Jesus’ ministry is hallmarked by justice, pointing to a future that will usher in the fullness of shalom, a new creation. The only thing Jesus talked about more than justice was God’s Kingdom. His self-identity as Israel’s King—the Messiah—had at its very core the jubilee vision offered by the prophet Isaiah of good news to the poor. Justice is at the heart of what Jesus said—centring around his teachings on love—love for God and neighbour, love that reaches across social boundaries, love even for enemies. Justice is at the heart of what Jesus did, from his birth to his death, living amongst and healing victims of injustice, and himself being a victim of injustice. Remarkably for the time and culture in which he lived, Jesus associated with people across the social spectrum with a particular focus on people at the bottom of society.
Jesus’ purpose—revealed in his death on the cross, his resurrection and ascension—was our redemption, reconciling broken relationships with God, ourselves, others and creation. Justice is central to the apostles’ teaching and the actions of the early church. As Christians we have a life-giving hope so much greater than the simple idea that we will go to heaven when we die.
With Jesus God’s Kingdom of justice and shalom has already broken into our world and we are, here and now, in that story between the cross and a new creation. Our Christian hope puts us on a path into the world not away from the world—towards active participation in God’s redemptive mission, the work to restore “shalom” to our world. As we see this great theme of justice as a stream flowing through the whole of Scripture, we come to understand that its source is bound up in the very character of God.
There are two types of justice in scripture—reactive justice and what some have called “primary” justice[ii]. Reactive justice punishes or condemns the wrongdoer—someone who has treated another unjustly. It is can be seen as linked to “the wrath of God”, as in “Whoever believes in the Son has eternal life; whoever disobeys the Son will not see life, but must endure God's wrath”. But in order for that kind of justice there has to be a prior sense of justice for the injustice to have been committed—an offence against the love of justice described by the prophet “God says: “Seek justice; do justice; let justice roll down like waters; imitate me in loving justice”.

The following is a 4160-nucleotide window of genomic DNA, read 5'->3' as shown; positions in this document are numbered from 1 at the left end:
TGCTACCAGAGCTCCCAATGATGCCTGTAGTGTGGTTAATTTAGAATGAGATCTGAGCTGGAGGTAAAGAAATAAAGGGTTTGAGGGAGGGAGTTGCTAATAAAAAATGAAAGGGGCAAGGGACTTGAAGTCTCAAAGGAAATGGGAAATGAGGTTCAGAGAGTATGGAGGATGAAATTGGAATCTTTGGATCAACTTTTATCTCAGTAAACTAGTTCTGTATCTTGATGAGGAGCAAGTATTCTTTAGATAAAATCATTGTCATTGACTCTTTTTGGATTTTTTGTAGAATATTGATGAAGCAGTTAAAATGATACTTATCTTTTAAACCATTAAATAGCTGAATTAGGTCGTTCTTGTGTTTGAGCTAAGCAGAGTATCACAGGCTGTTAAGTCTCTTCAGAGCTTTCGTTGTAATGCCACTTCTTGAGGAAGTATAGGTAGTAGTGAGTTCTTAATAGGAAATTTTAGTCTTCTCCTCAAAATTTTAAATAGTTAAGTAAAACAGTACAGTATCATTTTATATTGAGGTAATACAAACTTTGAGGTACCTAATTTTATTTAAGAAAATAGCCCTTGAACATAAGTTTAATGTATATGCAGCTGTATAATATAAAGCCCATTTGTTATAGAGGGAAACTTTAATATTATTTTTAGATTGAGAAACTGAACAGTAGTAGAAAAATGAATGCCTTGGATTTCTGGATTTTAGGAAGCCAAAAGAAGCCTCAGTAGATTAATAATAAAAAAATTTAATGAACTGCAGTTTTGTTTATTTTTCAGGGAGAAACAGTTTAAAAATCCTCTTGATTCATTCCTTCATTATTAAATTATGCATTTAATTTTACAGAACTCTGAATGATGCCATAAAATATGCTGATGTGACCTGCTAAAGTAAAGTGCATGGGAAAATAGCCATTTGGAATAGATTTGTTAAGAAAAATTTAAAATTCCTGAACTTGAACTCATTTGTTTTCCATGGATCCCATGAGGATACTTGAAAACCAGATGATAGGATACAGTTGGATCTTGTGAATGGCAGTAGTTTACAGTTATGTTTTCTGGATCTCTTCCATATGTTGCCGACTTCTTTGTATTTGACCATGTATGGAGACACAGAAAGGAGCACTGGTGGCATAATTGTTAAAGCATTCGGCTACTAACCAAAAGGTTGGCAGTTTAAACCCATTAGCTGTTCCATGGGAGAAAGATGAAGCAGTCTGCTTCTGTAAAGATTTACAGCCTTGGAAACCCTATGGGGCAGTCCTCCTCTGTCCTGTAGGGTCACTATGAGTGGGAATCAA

It is that “primary” justice that is of God and which, in the Old Testament, is frequently linked with “righteousness”—as this evening Isaiah declared God’s blessing for “those who walk righteously and speak uprightly”. Righteousness, from the Hebrew word tsedaqah means right and just relationships between people despite their social status. Justice, from Hebrew word mishpat, means concrete actions you take to correct injustices. That pairing of tsedaqah and mishpat is what might be translated “primary justice”, or “social justice”. The kind of justice that is a necessary precursor for the shalom, the harmonious flourishing, that is God’s purpose for humankind and all creation. A purpose which derives from the character of our loving God, a God of justice, mercy and redemption, demonstrated most powerfully in Jesus Christ
A former Canon of Westminster, Bishop Tom Wright, put it like this
If we believe that in the end God will put all things right, will ‘do justice’ in that positive, creative, healing, restorative sense; and if we believe that when God raised Jesus from the dead he did exactly that, close up and personal, in the one human being who represented and stood in for everyone else—then we cannot hold back from the imperative to ‘do justice’, in this full sense, at every opportunity in our world. In the power of the Spirit, we must name and shame the injustices that are still rampant, and work for their abolition. And we must take care that in our personal lives, and particularly in the lives of our churches themselves, injustice is rooted out as far and wide as can be done.[iii]
That is why these themes of climate, racial, and economic justice matter. That is why social justice is something you will hear preached and, God-willing, see acted out in the life of the community here at Westminster Abbey. “For the Lord is our judge, the Lord is our ruler, the Lord is our king; he will save us”, as our Isaiah reading this evening concluded. That hope, our hope, is built on the sure foundation of God’s justice and loving kindness.
[i] The framework is that offered by Just Love at https://justloveuk.com/about-us/theology-of-justice
[ii] Nicholas Wolterstorff, “God Loves Justice” in Live Justly – Global Jason Fileta (ed), Micah Challenge USA, 2017